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Really, really basic integration!

  1. Apr 27, 2007 #1
    Just double checking my answers basically, its been a while since I did this..

    [​IMG]

    My answer is 14

    [​IMG]

    My answer is -22

    [​IMG]

    My answer is 23

    [​IMG]

    My answer is 4

    Hope I'm right! :rofl:
     
    Last edited: Apr 28, 2007
  2. jcsd
  3. Apr 27, 2007 #2

    siddharth

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    Your images don't seem to be loading in my comp, although I don't know if it loads for others. Maybe you can try posting the questions in LaTeX?
     
  4. Apr 28, 2007 #3
    hope you can see them now! :bugeye:
     
  5. Apr 28, 2007 #4
    Your last answer is wrong

    |10-3|=|7|=7
     
  6. Apr 28, 2007 #5
    Dammnit, that means I got Q1 wrong too. I just double checked, the area labelled 3 refers to the interval from b to c.
     
  7. Apr 28, 2007 #6

    Gib Z

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    No t_n_p you are correct!! christianjb didn't look at the bounds close enough!!!!

    However for question 2 we can rewrite as [itex]-2\int^c_a f(x) dx[/itex]. The integral can be seen to be 6-17=-11. Then times by -2. 22, not negative 22.
     
    Last edited: Apr 28, 2007
  8. Apr 28, 2007 #7
    Are you sure?
    Re Q1, 10-3+10=17?

    Re Q4, 10-3 = 7?
     
  9. Apr 28, 2007 #8

    Gib Z

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    Well I'm assuming the area labelled 3 in both the diagrams refers to the area between c and the origin, not c and b..
     
  10. Apr 28, 2007 #9
    Sigh, yeh, 3 refers to interval between c and d.

    So I've got 1/4 right.

    :surprised :yuck: :cry: :grumpy:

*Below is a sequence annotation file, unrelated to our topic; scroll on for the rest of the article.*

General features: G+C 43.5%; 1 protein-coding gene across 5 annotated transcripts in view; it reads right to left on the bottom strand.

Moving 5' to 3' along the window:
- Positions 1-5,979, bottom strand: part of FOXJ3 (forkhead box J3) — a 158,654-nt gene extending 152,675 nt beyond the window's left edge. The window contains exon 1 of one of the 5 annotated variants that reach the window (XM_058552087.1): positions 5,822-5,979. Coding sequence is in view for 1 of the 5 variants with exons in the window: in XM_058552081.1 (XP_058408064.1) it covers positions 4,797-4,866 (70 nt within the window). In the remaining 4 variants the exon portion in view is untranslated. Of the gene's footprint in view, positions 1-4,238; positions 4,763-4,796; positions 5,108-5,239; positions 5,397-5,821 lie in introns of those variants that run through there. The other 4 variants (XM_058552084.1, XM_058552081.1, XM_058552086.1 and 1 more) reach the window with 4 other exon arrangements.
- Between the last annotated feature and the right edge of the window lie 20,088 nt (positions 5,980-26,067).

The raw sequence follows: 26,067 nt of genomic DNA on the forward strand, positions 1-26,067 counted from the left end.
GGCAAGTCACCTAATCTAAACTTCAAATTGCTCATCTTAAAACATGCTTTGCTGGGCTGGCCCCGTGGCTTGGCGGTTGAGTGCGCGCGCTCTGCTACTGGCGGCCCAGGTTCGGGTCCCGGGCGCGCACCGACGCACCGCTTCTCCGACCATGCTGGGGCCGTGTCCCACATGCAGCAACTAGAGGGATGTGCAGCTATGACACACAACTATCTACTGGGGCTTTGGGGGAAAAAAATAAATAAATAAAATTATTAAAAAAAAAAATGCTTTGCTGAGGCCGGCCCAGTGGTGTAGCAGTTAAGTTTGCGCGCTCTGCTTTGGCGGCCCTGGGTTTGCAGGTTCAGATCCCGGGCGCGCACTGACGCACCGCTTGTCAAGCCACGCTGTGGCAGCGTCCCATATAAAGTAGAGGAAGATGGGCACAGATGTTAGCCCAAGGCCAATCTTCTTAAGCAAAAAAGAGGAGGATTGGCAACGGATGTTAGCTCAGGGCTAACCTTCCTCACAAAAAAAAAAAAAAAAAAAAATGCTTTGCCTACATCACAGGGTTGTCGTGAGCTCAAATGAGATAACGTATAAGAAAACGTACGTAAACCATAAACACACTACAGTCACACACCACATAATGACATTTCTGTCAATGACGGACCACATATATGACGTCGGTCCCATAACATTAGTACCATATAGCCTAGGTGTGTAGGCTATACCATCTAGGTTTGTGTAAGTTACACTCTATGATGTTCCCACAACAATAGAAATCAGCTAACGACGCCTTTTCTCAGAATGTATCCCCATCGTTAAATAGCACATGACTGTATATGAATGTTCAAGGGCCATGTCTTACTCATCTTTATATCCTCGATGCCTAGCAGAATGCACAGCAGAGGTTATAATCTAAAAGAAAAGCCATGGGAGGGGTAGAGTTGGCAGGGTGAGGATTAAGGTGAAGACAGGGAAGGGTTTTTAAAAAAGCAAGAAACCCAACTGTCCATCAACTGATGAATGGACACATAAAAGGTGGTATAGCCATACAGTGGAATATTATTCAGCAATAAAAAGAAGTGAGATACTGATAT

11. Apr 28, 2007 #10

    Gib Z

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    1. 17
    2. 22
    3. 23
    4. 7

    Any confusions just ask.

    And sorry about that christianjb, I guess I jumped the gun.
     
  12. Apr 28, 2007 #11

    HallsofIvy

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    No one seems to have mentioned problem 1, which seems quite easy, but your given answer, 14, is clearly wrong. In fact, I'm wondering where you could have got that! You are told that the area under the curve on the right is 10. You are also told that the function is even so the curve is symmetric about the y-axis and therefore the area under the curve on the left is also 10. Finally, you are told that the area above that small part in the middle is 3. Because it is below the x-axis the integral itself is negative. The total area is, of course, the sum of the "positive" areas minus the negative "area". And that is not 14!

    Did you perhaps think that the portion, below the x-axis, to the right of the y-axis was 3? That would make the total "negative" area 6 and would give a total of 10+10- 6= 14 for the total area. That is not, however, how I would interpret what is given.
     
  13. Apr 28, 2007 #12
    Yeah thats what I did in Q1 and 4. I just assumed 3 was from 0 to c, but I've now been told that its from b to c.
     
  14. Apr 28, 2007 #13

    HallsofIvy

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    The question is WHO told you that? That would be my interpretation but it is your teacher's that is important!:rolleyes:
     
  15. Apr 28, 2007 #14
    Unfortunately, the teacher told me that...:cry:
     
  16. Apr 28, 2007 #15
    Aha, I best the mighty Gib Z in integral combat at last! :smile:
     
  17. Apr 28, 2007 #16

    HallsofIvy

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    Not "unfortunately"! That's exactly who has the right to tell you that!
     
  18. Apr 29, 2007 #17
    Well it was unfortunate for me...
     
  19. Apr 29, 2007 #18
    And (unless I'm missing something) no-one seems to have noticed that the limits of the integral in Q1 are from "d" to "a" and not from "a" to "d" as one might expect.

    Hence, the value of the integral is actually -(10 -3 + 10) = -17.
     
  20. Apr 29, 2007 #19

    Gib Z

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    ::Cries:: Good spot Theo im having a really bad episode..
     
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